I’ve been wanting to speak to Shadow Echo Canyon ever since I first heard his amazing Shiver EP. His music is heartfelt, melancholic and solemn, with moments of brooding darkness, skillfully combining elements of dark ambient, drone, and field recordings that together create something truly special. I hope you will all enjoy this interview, and consider supporting the artist. He has some great work on his Bandcamp page, which is linked to at the bottom of this article!

Interviewer: Rich Dodgin
Interviewee: Shadow Echo Canyon (Luca Tommasini)

 

Hi Luca! First of all, a massive thank you for this opportunity to interview you for This Is Darkness, and to give our readers a chance to learn more about you and your music.

Thank you for this opportunity, it is a pleasure.

Can you start by telling us a little about yourself.

My name is Luca Tommasini, I have peasant origins and before being a musician I have always been a great listener, a listener of everything, places, people, musical genres.

For those who aren’t familiar with your music, can you provide a brief overview of your musical project(s) and the music you have released.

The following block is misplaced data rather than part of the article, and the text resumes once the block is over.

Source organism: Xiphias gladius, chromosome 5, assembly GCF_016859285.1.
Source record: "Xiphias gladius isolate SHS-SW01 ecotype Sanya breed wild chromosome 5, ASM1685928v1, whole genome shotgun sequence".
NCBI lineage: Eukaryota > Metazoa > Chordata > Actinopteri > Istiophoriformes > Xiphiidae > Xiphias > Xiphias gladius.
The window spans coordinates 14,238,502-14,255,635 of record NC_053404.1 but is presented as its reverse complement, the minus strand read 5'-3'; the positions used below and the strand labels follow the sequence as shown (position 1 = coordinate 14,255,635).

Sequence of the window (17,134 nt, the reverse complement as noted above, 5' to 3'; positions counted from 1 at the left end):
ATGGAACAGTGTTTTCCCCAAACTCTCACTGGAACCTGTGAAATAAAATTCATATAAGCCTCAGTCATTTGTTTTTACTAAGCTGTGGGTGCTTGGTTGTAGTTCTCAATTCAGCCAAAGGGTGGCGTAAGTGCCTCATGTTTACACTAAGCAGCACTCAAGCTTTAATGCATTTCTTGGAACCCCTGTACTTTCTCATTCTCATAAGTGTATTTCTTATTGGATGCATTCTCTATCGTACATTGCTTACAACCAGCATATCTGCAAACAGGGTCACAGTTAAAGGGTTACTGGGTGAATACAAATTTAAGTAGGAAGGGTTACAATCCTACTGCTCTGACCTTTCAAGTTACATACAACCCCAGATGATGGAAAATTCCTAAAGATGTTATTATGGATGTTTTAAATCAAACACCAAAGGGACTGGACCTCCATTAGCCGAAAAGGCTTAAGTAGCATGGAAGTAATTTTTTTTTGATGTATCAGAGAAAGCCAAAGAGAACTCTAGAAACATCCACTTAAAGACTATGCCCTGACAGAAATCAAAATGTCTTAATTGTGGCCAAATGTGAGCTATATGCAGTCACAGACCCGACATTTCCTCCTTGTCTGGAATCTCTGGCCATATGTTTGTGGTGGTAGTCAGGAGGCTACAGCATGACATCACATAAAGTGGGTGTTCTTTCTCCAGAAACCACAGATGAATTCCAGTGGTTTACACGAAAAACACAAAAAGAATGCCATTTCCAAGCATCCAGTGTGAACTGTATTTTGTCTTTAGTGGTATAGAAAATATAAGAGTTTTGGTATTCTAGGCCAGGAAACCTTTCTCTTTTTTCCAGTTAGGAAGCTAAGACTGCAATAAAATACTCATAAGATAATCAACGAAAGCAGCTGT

At highschool I played drums in a noise band, then when that disbanded I took up solo drone guitar. Then I sang and played keyboard in a doom-drone band called Oracle with whom we did a demo and a vinyl record. When that experience was over I switched off because I was looking for a sound that could be emotional and innovative at the same time. Putting these searches aside, I started playing again 3 years ago, in various forms and projects. Shadow Echo Canyon is the darker part, A Distant Shore the more harmonious and luminous part, Asylum Connection is a digital noise project. Then I participated in the Spectrum Audio Collective together with many artists around the globe, and from time to time I join Chelidon Frame’s Asynchronous Orchestra.

Do you have a preferred approach to creating your music, and what techniques and / or equipment do you use?